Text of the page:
Even if you are not a professional singer, you have my permission and encouragement to go ahead and sing along with The Byrds — I swear it’s not too late. There are others, though, that are warning against the voices of amateurs, and these pros are making good money off of their fear factories.
As covered in Festival News (Amateur Culture Unite), the latest entry in the who-is-authorized-to-create-as-an-authority debate, is the distinguished Andrew Keen with his book, The Cult of the Amateur: How Today’s Internet is Killing Our Culture. Andrew is no slouch on the tech and culture scenes: he has helped to create companies and opportunities in both spheres.
If you doubt Andrew’s credentials, though, he is more than happy to provide his bona fides. As he writes in his own online bio:
Andrew’s erudition, his entrepreneurial experience, and his writing and public speaking skills have established his voice today as both the most controversial and incisive in Silicon Valley.
As the self-defined “most incisive” voice, Keen’s new book warns of a world wide web that perpetuates mediocrity precisely because the web is inclusive in offering a platform for the vox populi. If amateurs replicate the professionals our culture will be brought down to the lowest common denominator — something the professional media would surely never let happen. (Thankfully, Keen’s own publisher, Doubleday, only sells books that enhance and purify our culture. Where would we be without their latest publication, The Diana Chronicles?)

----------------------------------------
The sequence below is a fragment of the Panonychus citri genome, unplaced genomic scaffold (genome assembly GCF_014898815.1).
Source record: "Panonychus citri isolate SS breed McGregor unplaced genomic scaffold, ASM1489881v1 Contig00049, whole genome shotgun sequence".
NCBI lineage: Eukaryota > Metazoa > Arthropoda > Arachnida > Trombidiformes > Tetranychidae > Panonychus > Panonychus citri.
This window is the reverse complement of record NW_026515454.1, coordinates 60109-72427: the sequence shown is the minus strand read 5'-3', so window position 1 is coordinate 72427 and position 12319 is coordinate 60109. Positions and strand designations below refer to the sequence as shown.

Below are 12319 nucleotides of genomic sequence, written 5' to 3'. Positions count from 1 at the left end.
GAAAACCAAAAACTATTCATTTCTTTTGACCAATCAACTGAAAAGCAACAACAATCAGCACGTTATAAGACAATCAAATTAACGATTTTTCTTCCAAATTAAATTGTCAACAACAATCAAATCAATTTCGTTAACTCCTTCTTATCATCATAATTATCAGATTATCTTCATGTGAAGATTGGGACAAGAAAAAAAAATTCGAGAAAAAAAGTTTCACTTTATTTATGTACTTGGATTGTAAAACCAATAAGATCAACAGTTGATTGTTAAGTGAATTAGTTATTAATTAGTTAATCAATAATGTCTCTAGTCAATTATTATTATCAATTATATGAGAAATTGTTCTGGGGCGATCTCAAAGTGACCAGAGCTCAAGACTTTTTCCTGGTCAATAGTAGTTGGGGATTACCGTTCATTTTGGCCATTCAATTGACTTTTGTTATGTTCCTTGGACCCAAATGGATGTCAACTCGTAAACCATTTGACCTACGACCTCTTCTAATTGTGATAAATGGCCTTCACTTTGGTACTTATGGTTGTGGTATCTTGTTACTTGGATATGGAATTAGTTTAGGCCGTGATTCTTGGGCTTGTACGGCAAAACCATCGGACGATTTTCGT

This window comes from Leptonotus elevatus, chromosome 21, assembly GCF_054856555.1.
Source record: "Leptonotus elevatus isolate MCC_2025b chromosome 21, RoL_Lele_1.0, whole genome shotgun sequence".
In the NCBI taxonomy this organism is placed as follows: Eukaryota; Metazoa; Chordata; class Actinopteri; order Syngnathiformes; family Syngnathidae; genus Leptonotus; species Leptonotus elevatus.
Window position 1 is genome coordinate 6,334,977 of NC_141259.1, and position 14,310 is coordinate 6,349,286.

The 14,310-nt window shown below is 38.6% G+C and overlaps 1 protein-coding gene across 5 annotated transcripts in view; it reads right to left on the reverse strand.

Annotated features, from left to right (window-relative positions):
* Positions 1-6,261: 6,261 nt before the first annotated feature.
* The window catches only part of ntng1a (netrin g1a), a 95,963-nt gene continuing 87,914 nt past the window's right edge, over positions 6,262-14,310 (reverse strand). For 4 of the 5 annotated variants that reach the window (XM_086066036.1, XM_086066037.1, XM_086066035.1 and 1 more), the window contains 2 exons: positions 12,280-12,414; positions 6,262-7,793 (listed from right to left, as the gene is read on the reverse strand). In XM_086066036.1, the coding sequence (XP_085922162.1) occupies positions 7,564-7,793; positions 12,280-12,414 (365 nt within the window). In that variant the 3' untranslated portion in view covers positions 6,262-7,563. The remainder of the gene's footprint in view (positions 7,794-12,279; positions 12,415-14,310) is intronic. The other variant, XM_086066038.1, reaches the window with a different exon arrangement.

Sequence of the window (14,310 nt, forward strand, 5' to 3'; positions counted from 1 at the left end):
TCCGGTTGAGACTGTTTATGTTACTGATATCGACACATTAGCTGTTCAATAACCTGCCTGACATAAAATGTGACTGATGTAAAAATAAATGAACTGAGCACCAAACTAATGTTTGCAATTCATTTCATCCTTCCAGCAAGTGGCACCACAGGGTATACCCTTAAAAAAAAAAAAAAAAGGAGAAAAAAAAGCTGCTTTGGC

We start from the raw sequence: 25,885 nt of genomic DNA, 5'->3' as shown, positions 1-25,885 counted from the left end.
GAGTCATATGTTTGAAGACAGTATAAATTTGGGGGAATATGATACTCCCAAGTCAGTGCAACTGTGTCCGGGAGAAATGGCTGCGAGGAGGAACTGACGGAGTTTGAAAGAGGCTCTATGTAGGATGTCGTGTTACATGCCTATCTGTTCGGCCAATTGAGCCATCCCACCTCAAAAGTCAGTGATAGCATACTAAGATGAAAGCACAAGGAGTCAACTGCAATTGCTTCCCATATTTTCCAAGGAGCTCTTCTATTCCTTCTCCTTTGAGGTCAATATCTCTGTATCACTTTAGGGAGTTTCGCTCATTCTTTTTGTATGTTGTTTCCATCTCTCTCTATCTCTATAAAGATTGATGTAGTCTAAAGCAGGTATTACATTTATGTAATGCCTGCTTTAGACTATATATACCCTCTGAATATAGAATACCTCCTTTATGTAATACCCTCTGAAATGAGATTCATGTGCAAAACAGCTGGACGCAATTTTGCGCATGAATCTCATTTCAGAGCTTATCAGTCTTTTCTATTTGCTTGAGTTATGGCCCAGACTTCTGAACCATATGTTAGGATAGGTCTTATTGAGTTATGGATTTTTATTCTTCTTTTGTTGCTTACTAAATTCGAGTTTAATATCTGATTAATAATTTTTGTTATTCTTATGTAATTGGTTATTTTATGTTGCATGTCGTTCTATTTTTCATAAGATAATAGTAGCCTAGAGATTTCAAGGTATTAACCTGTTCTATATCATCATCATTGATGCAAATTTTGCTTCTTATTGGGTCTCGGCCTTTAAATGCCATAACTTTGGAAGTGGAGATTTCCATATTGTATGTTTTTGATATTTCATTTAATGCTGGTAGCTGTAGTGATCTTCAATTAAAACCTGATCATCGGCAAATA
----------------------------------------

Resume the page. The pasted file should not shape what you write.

The issue of amateur v. authority (i.e. professional) is really about two very different fields of inquiry and communication via the web: journalism and the arts.
The most virulent in warning of the dangers of an open space are journalists who tout the vetting process available via paid employment, editors, and publishers. Most people I know who use blogs and feeds for news have not abandoned traditional news sources at all. Rather, readers have expanded the depth and breadth of coverage of the world with access to stories from on the ground. Global Voices is a perfect example of how amateurs can enlighten and inspire readers — and even do the same for professional journalists.
Surely, in this day and age, no one can doubt that professional journalism has its limitations, either due to lack of resources, or due to ownership structures, whether private (to maximize profit) or governmental (to minimize opposition).
In the arts, the culture-is-collapsing worriers are missing the point about platforms for posting and sharing by all of those amateurs. Making tools and technologies available to the masses to replicate or imitate the professionals enhances the interest, support, purchase, and development of the professional arts.
Think about the still camera becoming readily available, and the growth of photographic art’s appreciation and sales. Think about families making all those home movies, and Hollywood’s continued growth as well as the development of independent movie making. Think about how playing an instrument increases the enjoyment and admiration of a professional musician’s work.
The last thing the arts need is to have a Comintern of professionals dictating who can make art, and how to make it. If professional art imitates life, what’s so bad about amateur life occasionally imitating art?
- Bill Reichblum